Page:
If it has been 6 years since you made any payments to or written acknowledgement of a debt to one of Harlands’ clients, you might not have to pay it. In this case, your debt is called a ‘statute barred debt’, which means that it is no longer enforceable in a court of law, although it technically still exists. However, with some debts, your ‘limitation period’ (the 6 years your creditor has to take action on your debt), only starts to run from the time your creditor sends you a default notice about the debt. If they never send you this, your debt is unlikely to become statute barred, as they could theoretically send you a default notice at any time, and start court action immediately after.

What rights do I have against Harlands debt collectors?

Debt collectors in the UK are not allowed to:

  • Persistently contact you either by phone, letter or in person
  • Contact you on any social media websites, for example, Instagram, Facebook and Twitter.
  • Contact you outside of 8am-9pm on working days, or at all on weekends and holidays.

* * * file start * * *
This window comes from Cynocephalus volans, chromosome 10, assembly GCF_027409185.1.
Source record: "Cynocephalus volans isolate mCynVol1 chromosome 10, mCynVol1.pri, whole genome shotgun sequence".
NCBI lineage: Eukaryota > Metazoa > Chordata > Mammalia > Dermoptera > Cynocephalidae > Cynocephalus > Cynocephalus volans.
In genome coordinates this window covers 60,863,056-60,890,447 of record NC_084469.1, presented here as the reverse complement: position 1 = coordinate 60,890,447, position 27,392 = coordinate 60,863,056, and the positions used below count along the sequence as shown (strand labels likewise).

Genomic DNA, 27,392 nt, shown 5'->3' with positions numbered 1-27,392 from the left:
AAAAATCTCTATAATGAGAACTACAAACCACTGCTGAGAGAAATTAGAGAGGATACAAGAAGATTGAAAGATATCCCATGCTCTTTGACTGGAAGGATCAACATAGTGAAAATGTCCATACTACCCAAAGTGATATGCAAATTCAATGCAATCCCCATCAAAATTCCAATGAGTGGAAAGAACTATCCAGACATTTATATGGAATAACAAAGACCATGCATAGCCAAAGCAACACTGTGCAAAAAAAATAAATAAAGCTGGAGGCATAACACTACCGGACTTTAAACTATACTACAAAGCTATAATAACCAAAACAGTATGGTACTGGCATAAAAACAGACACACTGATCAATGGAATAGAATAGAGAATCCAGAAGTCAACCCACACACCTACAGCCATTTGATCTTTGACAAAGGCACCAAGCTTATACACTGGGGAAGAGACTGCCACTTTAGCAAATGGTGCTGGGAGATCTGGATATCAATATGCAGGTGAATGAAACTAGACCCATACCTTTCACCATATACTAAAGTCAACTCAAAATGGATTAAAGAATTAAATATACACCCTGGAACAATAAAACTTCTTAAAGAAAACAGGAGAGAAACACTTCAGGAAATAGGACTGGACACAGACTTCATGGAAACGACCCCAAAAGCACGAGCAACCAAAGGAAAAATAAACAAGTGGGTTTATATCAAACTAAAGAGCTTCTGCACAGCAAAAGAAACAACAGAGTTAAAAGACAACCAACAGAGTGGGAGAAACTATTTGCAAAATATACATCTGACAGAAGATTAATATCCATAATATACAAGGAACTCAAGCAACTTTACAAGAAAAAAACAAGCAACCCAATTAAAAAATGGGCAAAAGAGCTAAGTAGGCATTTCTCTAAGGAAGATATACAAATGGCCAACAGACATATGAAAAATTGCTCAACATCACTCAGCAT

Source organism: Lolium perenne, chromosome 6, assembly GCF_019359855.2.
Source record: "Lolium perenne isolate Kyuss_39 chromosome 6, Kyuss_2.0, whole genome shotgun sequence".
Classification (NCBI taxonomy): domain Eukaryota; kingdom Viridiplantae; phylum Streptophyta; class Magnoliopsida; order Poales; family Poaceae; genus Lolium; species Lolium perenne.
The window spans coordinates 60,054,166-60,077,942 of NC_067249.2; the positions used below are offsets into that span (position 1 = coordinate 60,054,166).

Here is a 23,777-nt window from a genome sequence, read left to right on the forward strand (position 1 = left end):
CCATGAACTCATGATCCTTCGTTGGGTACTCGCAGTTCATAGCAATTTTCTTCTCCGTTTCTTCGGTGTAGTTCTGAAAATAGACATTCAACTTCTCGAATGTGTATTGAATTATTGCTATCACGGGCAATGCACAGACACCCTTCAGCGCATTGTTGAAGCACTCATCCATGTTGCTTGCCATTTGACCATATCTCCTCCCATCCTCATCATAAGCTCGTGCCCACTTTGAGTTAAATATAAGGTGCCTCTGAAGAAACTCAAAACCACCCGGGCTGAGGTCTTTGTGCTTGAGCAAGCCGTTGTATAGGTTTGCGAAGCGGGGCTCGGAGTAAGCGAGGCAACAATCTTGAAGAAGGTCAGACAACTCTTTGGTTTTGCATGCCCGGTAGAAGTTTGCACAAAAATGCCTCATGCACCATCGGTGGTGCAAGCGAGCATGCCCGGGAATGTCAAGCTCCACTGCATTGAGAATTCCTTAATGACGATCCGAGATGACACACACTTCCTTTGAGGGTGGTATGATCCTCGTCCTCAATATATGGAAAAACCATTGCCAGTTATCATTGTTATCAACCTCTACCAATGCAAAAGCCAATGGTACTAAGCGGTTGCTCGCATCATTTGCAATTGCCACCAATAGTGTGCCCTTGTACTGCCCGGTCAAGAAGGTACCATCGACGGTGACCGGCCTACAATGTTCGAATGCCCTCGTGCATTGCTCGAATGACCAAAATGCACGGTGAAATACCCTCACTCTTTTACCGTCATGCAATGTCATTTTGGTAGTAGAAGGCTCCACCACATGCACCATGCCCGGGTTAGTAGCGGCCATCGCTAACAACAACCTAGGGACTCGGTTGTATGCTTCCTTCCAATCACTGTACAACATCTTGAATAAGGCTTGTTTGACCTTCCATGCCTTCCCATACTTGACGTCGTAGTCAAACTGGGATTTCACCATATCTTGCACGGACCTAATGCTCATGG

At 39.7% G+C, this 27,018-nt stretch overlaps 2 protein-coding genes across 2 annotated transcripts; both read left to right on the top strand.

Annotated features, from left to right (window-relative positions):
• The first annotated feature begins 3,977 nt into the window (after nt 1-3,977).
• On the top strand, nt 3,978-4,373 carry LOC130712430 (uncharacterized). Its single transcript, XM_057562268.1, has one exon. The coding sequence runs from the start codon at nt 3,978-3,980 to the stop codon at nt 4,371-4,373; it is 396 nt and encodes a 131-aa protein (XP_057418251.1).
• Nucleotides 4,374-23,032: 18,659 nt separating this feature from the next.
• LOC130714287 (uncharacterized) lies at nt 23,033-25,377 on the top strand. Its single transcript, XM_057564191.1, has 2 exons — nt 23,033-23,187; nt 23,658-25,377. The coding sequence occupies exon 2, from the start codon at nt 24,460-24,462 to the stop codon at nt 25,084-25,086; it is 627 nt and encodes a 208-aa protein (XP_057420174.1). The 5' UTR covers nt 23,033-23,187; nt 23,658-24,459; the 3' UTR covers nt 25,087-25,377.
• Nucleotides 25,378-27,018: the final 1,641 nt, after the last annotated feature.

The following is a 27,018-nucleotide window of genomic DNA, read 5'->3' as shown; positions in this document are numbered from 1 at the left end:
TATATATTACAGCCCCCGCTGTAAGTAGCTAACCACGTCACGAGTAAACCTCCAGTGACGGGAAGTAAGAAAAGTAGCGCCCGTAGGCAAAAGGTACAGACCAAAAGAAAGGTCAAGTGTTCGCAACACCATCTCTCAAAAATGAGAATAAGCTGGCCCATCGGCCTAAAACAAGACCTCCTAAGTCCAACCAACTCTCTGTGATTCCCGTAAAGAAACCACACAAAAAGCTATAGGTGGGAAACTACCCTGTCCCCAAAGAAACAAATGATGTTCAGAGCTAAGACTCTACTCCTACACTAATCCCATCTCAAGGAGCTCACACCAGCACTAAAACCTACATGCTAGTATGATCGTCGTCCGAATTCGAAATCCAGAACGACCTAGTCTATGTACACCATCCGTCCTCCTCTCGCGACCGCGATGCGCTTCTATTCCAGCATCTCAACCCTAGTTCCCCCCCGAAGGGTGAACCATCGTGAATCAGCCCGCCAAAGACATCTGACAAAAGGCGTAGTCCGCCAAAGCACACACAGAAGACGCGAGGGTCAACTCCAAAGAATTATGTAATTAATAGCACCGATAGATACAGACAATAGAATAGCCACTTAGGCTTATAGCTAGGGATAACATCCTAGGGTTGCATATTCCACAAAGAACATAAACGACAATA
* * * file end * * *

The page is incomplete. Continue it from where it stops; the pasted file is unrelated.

• Let your employer, family, friends or colleagues know that you owe a debt or that they are a debt collector.
  • Call you at work, unless you’ve given them express permission to do so.
  • Make false allegations against you, or pretend that they have powers which they don’t
  • Add more than 0.8% interest per day to the original debt.
  • Add on interest or late charges which weren’t specified in the original credit agreement.
  • Threaten to send you to prison (debt collectors don’t have the power to do this, and you can’t go to prison for most debts in the UK).
  • Imply that legal action can be taken against you if it can’t.
  • Provide falsified documents or impersonate bailiffs or legal authorities.
  • Use jargon or complicated language to confuse you
  • Pressure you to sell your home to pay off the debts
  • Pressure you to take out more credit to pay off the debt
  • Try to embarrass you in public
  • Operate in a way that is considered threatening or abusive.
  • Enter your home without permission.

You can find the full list of your rights against debt collectors like Harlands Services in the Financial Conduct Authority (FCA) handbook. If a debt collector breaches any of these e rules rules, you can complain to the Financial Ombudsman Service (FOS), who have the power to make debt collection agencies compensate you, for example, refunding you the interest on your debt.